The police erected a crowd control fence as supporters of Zelaya began to arrive and vocally demonstrate their support for the deposed president.
Small crowds yelled at corporate journalists, and news anchor was pushed to the ground. A scuffle ensued as heavily armed police pushed supporters into a parking lot across the street from the Brazilian embassy.
The police brought in reinforcements including an armored personnel carrier, and positioned sharpshooters in balaclavas behind their lines.
Anger against the coup regime is running high, and many Hondurans blame the corporate media for aiding the coup regime.
The US-backed deal meant to restore a "government of national unity" in Honduras is dead. How dead depends on your taste for dictators.
Totally Dead, if you ask ousted president Manuel Zelaya, who is still holed up in the Brazilian embassy in Tegucigalpa.
"No, it's not dead, but maybe sleeping for the time being," if you doubted the US State Department's position on the deal.
Popular organizations around Honduras, after expressing an initial support for the reinstatement of Zelaya, have since denounced the deal.
"Once again, history has shown us that the United States is not anyone's friend; we were once again betrayed when we endorsed an agreement full of gaps and capricious interpretations," Indigenous activist Salvador Zúñiga told IPS.
The Civil Council of Popular and Inidigenous Organizations of Honduras (COPINH) released a statement denouncing the coup and the negotiations on November 4.
In their statement, they "urge the National Front of Popular Resistance to raise an initiative of dialogue and negotiation towards more dignified agreements," call for a popular constituent assembly, and give the following message to international supporters:
The AP is reporting that Honduran legislators have the final say over a US backed deal that would see the restoration of Manuel Zelaya to power in Honduras.
However, Bloomberg reports that "opposition lawmakers could filibuster Zelaya’s return until after the elections, Antonio Rivera, the second highest ranking lawmaker for the National Party, said in an interview."
According to AP, which posted their most recent update at 0:00 PDT on October 31, the negotiations "drew praise from figures as diverse as U.S. Secretary of State Hillary Rodham Clinton and Venezuela's Hugo Chavez." TeleSUR noted that while supportive, Chavez has not yet seen the agreement.
Seriously though, the negotiated solutions go along with what was laid out in the San José Accord back in July.
During a United Nations session in September, Zelaya expressed his disagreement with the San José Accord.
News out of Honduras today is that the
interim government military dictatorship is to impose a 45 day state of emergency, during which time unauthorized meetings, freedom of expression, and travel will be restricted. The decree also legalizes the ongoing, arbitrary detentions happening around the country.
Forty five days of emergency measures will allow the military dictatorship to continue doing as they please with the folks resisting the coup until November 11. Elections are scheduled for November 29.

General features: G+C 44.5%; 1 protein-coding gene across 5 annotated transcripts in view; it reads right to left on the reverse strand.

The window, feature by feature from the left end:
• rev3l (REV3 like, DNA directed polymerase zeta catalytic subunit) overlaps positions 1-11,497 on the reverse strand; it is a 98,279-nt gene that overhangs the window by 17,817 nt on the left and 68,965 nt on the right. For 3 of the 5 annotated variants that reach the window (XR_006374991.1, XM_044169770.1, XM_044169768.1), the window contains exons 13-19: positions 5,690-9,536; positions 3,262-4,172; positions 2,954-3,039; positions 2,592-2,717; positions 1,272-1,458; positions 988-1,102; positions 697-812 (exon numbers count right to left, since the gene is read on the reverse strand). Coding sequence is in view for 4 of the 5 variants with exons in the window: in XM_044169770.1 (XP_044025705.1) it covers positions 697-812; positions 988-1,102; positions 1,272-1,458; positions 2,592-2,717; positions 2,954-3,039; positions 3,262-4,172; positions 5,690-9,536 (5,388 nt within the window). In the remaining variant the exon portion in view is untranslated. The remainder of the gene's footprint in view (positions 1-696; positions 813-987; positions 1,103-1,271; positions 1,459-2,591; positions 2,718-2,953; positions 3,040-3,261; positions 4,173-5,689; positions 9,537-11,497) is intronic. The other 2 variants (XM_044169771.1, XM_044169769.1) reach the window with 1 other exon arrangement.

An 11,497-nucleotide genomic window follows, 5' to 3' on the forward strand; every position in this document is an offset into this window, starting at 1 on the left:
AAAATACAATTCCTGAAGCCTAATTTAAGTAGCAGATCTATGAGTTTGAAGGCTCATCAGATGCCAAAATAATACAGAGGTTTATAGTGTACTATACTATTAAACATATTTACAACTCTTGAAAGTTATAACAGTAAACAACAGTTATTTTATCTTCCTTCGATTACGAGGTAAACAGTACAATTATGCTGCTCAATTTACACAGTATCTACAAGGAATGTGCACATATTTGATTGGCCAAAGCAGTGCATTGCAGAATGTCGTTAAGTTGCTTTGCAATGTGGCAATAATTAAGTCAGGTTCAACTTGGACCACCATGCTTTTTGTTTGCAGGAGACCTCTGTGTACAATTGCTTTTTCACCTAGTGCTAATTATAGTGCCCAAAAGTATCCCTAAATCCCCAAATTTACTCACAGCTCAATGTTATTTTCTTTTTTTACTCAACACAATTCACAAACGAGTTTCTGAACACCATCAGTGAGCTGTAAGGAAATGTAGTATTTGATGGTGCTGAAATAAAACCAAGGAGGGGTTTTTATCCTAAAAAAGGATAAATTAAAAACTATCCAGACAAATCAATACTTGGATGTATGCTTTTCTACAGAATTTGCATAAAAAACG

The military regime, led by Roberto Micheletti, also blocked the arrival of a delegation from the Organization of American States over the weekend.
Canada has refused to condemn the coup, instead joining the US in allowing it to continue unabated by promoting dialogue and negotiation.
In the run up to the current disaster, junior foreign minister Peter Kent had the gall to send a congratulatory message to Hondurans on their independence day (September 15).
"Although these are trying times, we value our relationship with Honduras, which has grown stronger through our cooperation in many areas of common interest," said Kent in a press release. Maybe he thought pretending the military coup didn't happen would make it disappear.
Kent, who's billed as a "Journalist, Late-Life Politician & Self-Deprecating Commentator" by a booking firm that represents him, refused to support President Zelaya's return last week.
"They are sending a message of peace, but they're repressing the Honduran people."
Thousands of people have surrounded the Brazilian Embassy, where it is confirmed that President Manuel Zelaya is located. They are violating a curfew imposed by the military government, originally set from 4pm to 7am, which, according to Radio Globo, was just extended from 4pm today until 6pm tomorrow.
Those traveling towards Tegucigalpa from various routes are being detained by the police and army.
This is the latest on Radio Globo, one of the few radio stations in Tegucigalpa that has not lost all power. Radio Globo is using a generator to power the radio station, and can't receive calls or emails from the outside.
"Honduras is isolated from the rest of the world, because of the coup regime," said a radio host, calling on the world to intervene in Honduras in support of democracy and the restoration of Manuel Zelaya.
"They have converted the entire country into a jail, where there is no free movement, a curfew in the whole country," according to one radio commentator on Radio Globo. He explained that this curfew and the resulting detentions has made Hondurans from other places scared to come to the capital and take the capital.